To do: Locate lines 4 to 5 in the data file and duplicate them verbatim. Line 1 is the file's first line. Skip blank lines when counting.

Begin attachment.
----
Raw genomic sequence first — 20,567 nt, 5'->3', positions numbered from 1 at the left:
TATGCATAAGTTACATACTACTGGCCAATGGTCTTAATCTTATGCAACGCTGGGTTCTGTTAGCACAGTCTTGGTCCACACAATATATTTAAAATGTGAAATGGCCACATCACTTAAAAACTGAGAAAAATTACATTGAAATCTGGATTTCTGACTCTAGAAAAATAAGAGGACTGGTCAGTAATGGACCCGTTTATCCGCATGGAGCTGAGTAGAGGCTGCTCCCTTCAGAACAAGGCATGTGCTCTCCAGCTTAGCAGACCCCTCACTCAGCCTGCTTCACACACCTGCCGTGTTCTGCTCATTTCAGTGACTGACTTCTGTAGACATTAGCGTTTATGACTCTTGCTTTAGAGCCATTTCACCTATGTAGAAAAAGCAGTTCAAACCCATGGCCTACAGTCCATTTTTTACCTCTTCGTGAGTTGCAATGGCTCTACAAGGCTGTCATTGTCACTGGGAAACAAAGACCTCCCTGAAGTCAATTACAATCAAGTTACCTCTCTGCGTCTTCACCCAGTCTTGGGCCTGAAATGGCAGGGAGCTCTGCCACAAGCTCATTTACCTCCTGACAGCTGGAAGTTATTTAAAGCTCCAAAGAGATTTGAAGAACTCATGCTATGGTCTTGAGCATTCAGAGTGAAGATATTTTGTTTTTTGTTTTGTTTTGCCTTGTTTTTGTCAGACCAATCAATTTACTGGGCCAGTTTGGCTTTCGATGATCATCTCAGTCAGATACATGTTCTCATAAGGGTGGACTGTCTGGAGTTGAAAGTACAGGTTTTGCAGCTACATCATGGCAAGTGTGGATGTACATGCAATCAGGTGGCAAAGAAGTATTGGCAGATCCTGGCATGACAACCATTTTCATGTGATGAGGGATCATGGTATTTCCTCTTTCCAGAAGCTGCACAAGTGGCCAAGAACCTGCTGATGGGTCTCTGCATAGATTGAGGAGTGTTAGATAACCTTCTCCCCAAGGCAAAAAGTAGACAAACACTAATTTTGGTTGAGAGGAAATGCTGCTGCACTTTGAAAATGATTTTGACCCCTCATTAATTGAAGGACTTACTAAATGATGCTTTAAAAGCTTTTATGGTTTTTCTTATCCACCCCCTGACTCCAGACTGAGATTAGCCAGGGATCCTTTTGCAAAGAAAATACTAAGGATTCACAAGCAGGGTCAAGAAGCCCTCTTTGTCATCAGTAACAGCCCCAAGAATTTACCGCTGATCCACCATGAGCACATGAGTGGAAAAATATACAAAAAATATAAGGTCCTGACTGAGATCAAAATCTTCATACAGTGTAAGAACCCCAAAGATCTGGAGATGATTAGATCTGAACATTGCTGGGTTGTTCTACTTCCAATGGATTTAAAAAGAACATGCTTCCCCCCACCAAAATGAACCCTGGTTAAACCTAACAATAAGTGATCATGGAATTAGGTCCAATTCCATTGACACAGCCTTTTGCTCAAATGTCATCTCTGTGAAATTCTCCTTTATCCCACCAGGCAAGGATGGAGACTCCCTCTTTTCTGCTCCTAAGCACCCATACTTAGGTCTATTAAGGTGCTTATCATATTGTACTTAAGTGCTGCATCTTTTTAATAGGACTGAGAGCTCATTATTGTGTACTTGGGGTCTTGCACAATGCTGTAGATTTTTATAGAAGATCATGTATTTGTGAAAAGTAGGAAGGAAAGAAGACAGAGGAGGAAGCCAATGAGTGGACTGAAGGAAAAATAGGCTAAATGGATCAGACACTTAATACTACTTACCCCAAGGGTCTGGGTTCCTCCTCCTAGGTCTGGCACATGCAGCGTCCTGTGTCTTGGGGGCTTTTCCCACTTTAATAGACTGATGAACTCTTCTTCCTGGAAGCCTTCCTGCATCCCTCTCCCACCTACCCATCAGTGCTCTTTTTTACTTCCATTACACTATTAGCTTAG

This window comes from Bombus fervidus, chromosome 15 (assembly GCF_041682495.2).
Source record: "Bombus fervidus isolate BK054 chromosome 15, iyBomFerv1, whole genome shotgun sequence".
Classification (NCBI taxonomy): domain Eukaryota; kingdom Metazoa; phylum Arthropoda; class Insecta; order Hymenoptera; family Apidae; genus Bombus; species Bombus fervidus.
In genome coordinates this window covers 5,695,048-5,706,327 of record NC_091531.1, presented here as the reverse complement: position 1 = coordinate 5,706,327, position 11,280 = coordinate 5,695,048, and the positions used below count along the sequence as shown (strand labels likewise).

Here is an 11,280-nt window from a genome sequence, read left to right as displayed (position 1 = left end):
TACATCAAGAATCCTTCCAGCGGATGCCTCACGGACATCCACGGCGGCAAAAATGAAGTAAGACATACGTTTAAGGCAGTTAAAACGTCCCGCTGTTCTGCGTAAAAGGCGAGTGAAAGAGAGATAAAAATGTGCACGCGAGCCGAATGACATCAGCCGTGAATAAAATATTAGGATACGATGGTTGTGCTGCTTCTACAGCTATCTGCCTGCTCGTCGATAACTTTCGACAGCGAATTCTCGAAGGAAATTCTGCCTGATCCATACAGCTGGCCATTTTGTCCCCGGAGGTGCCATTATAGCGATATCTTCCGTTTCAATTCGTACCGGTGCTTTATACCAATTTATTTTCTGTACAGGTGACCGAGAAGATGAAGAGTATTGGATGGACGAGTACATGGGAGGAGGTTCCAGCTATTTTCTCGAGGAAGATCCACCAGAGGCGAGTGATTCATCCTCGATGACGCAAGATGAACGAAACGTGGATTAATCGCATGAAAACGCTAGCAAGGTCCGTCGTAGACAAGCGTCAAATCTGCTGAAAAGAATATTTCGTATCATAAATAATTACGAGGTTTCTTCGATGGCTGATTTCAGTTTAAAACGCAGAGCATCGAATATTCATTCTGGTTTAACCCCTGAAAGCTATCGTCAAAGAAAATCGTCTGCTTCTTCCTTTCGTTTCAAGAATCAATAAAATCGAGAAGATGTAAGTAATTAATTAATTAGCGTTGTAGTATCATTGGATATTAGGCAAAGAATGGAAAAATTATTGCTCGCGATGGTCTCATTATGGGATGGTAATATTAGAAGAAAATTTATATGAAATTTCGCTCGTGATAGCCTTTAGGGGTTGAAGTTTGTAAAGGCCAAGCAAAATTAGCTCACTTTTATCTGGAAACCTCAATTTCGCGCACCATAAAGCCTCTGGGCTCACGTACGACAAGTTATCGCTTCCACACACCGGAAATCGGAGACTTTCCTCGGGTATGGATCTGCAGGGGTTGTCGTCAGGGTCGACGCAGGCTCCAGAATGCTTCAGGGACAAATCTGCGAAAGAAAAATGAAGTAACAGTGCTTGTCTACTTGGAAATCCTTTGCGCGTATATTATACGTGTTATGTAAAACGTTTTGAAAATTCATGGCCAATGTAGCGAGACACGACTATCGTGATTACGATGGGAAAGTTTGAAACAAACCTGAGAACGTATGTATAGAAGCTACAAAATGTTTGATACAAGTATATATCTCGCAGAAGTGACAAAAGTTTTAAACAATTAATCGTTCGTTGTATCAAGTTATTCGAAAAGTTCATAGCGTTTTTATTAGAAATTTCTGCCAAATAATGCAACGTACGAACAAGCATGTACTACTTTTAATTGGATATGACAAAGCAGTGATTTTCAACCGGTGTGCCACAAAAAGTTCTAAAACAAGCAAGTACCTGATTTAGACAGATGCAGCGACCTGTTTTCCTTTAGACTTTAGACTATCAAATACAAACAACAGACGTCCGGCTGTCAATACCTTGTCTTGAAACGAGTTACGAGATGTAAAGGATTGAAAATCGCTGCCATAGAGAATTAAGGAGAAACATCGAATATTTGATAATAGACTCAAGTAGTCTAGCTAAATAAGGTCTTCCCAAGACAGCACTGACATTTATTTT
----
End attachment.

Source record: "Bombus fervidus isolate BK054 chromosome 15, iyBomFerv1, whole genome shotgun sequence".
Classification (NCBI taxonomy): domain Eukaryota; kingdom Metazoa; phylum Arthropoda; class Insecta; order Hymenoptera; family Apidae; genus Bombus; species Bombus fervidus.